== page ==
12 Most Frequent False Claims Made About Health Care Reform
CLAIM: 46 million Americans (or "fellow citizens" as President Obama has called them) have no health insurance coverage.
THE TRUTH: This figure includes approximately 6-7 million illegal immigrants. Even including illegal immigrants, the CBO estimates that the number of the truly uninsured (people who do not have access to, or cannot afford, health insurance) is only 22 million.
CLAIM: The uninsured do not have access to health care.
THE TRUTH: Health care is not the same as health insurance. Under federal law, everyone in the United States - including those illegally in the country -is guaranteed access to basic health care.
CLAIM: If you like your doctor / health care plan, you can keep your doctor / health care plan.
THE TRUTH: Even the New York Times has called this statement false. The Democratic plans do not require insurers or employers to continue offering the health benefits they now provide.
CLAIM: Insurance companies can and do drop your coverage when you get sick. (Per President Obama: “Insurance companies will no longer be able to cancel your coverage because you get sick.”)
THE TRUTH: Federal law prohibits insurers from declining to continue coverage or rescind an existing policy merely because the insured became sick (“guaranteed renewability”).
CLAIM: Uncompensated costs due to the uninsured raises average premiums by $1,000 per year.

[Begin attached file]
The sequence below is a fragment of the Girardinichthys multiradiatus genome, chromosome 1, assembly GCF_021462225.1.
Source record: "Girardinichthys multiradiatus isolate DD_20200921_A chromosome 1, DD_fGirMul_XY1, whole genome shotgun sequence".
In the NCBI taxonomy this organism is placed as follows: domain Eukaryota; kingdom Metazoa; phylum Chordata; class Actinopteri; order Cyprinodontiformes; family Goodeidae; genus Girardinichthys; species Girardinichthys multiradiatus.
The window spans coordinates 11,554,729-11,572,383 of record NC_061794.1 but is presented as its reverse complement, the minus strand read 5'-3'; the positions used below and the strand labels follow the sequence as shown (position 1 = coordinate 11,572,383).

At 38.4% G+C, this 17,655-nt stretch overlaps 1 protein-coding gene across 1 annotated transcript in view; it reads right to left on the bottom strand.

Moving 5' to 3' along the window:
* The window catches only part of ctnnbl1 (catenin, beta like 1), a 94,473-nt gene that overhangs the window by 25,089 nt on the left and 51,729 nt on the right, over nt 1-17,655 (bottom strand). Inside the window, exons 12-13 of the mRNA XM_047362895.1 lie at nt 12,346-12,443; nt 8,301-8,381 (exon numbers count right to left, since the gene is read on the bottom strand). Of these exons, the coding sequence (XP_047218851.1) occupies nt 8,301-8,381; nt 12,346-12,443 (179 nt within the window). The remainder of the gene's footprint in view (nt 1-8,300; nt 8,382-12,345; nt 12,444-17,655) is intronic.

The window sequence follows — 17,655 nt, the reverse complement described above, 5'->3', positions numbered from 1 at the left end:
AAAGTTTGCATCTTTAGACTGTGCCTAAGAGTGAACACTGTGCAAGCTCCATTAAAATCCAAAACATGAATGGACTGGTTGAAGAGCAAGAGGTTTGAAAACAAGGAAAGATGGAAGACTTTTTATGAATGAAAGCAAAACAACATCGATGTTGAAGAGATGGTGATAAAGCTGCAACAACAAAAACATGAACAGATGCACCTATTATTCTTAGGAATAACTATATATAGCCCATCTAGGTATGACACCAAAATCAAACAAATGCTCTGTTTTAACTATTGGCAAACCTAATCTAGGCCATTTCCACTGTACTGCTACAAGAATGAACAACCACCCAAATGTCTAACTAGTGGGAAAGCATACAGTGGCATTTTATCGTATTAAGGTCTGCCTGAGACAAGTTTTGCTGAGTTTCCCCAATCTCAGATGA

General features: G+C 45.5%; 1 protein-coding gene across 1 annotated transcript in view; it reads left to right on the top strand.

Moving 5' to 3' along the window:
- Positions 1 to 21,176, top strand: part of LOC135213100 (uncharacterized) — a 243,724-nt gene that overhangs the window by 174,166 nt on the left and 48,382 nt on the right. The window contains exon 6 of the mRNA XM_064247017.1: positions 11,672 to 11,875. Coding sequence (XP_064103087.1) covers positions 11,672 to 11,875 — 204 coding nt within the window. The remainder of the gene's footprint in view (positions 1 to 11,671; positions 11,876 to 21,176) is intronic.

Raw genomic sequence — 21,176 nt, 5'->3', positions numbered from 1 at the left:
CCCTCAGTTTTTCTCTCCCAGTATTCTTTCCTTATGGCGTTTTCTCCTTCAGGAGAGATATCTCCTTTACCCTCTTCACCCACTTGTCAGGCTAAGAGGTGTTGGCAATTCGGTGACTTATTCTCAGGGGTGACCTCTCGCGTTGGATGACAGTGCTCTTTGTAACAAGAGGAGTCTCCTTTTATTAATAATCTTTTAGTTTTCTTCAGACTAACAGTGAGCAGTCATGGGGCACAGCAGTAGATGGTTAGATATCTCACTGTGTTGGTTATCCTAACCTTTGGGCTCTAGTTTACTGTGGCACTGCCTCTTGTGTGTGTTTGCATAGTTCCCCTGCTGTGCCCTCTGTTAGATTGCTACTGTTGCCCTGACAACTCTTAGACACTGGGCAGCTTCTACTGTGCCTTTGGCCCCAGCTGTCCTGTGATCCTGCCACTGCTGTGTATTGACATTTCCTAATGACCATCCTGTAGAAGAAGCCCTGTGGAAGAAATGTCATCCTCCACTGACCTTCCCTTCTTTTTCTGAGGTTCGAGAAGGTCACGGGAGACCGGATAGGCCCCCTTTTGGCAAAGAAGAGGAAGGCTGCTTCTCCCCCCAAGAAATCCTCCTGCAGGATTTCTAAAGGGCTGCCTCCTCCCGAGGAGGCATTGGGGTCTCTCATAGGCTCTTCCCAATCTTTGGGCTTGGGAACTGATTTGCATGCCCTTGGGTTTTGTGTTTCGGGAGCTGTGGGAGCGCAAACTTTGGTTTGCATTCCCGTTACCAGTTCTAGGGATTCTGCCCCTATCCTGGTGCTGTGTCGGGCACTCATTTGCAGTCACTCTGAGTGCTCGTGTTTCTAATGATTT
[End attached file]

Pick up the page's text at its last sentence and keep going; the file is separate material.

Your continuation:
THE TRUTH: The non-partisan Kaiser Foundation says that uncompensated care only adds approximately $200 to the average annual premium. The $1,000 figure comes from a report issued by the left-leaning universal coverage advocacy group Families USA and contains numerous incorrect assumptions.
CLAIM: Requiring insurance companies to cover preventative care "saves money."
THE TRUTH: The CBO says that covering preventative care actually increases overall medical spending.
CLAIM: If we do not enact health care reform, budget deficits will continue to grow.
THE TRUTH: The CBO says that all of the Democratic reform proposals will increase the budget deficit and will not "bend the cost curve."
CLAIM: The Democratic health care reform plans do not cut Medicare benefits.
THE TRUTH: The plans would eliminate Medicare Advantage – which the CBO specifically states "provide[s] additional benefits" to Medicare enrollees. Even the Mayo Clinic has noted that the Medicare budget cuts will reduce benefits to recipients.
CLAIM: Americans spend $5,000 to $6,000 per person more than any other advanced nation on earth on health care.
THE TRUTH: The most recent OECD figures for 2006 indicate that the U.S. spends nearly $2,500 per person more than the next highest-spending country.
CLAIM: Government-run universal health care would increase the international competitiveness of U.S. companies (Alternatively, US companies are less competitive because they have to pay for health care).
THE TRUTH: The CBO says that adopting government-run universal health care would not increase the competitive status of U.S. companies.
CLAIM: Health insurers cover less today than they did in the past.
THE TRUTH: Out-of-pocket payments accounted for 33% of all personal health care expenditures in 1975; by 2000, that share had fallen to 17%, and it declined to 15% in 2006.
CLAIM: Health insurance companies have made obscene profits.
THE TRUTH: Between 2003 and 2008, the Fortune 1000 companies in the health insurance and managed care sector had an 8.8% growth in profits – ranking it as the 23rd fastest growing sector by profits.
For 2008, the health insurance companies in the Fortune 500 had a profit margin of 2.2% -- ranking this sector 35th on the Fortune 500 list by industry. This means that for every $1 in revenues, the health insurance companies made only 2.2 cents in profits.